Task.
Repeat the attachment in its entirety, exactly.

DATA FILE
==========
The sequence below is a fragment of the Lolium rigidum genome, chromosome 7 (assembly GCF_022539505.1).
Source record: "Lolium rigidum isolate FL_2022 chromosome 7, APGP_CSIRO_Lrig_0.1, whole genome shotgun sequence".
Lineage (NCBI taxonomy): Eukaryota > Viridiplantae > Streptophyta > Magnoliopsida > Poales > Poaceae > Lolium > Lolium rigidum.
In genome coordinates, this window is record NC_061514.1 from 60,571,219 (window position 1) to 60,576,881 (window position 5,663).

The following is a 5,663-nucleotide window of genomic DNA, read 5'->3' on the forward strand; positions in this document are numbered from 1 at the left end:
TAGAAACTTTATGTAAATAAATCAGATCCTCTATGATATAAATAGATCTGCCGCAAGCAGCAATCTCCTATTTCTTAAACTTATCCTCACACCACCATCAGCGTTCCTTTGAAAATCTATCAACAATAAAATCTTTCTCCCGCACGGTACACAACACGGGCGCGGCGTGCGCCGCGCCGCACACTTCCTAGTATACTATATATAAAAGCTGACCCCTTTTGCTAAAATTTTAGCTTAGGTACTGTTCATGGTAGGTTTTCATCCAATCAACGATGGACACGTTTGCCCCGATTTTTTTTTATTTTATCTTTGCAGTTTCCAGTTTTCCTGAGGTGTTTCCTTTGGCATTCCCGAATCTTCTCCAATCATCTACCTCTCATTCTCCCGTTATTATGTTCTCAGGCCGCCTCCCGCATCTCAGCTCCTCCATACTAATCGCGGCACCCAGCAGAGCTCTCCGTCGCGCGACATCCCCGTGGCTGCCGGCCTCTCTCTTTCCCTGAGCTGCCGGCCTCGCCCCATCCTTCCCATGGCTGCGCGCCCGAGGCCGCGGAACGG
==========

The sequence below is a fragment of the Lolium rigidum genome, chromosome 7 (assembly GCF_022539505.1).
Source record: "Lolium rigidum isolate FL_2022 chromosome 7, APGP_CSIRO_Lrig_0.1, whole genome shotgun sequence".
Lineage (NCBI taxonomy): Eukaryota > Viridiplantae > Streptophyta > Magnoliopsida > Poales > Poaceae > Lolium > Lolium rigidum.
In genome coordinates, this window is record NC_061514.1 from 60,571,219 (window position 1) to 60,576,881 (window position 5,663).

The following is a 5,663-nucleotide window of genomic DNA, read 5'->3' on the forward strand; positions in this document are numbered from 1 at the left end:
TAGAAACTTTATGTAAATAAATCAGATCCTCTATGATATAAATAGATCTGCCGCAAGCAGCAATCTCCTATTTCTTAAACTTATCCTCACACCACCATCAGCGTTCCTTTGAAAATCTATCAACAATAAAATCTTTCTCCCGCACGGTACACAACACGGGCGCGGCGTGCGCCGCGCCGCACACTTCCTAGTATACTATATATAAAAGCTGACCCCTTTTGCTAAAATTTTAGCTTAGGTACTGTTCATGGTAGGTTTTCATCCAATCAACGATGGACACGTTTGCCCCGATTTTTTTTTATTTTATCTTTGCAGTTTCCAGTTTTCCTGAGGTGTTTCCTTTGGCATTCCCGAATCTTCTCCAATCATCTACCTCTCATTCTCCCGTTATTATGTTCTCAGGCCGCCTCCCGCATCTCAGCTCCTCCATACTAATCGCGGCACCCAGCAGAGCTCTCCGTCGCGCGACATCCCCGTGGCTGCCGGCCTCTCTCTTTCCCTGAGCTGCCGGCCTCGCCCCATCCTTCCCATGGCTGCGCGCCCGAGGCCGCGGAACGG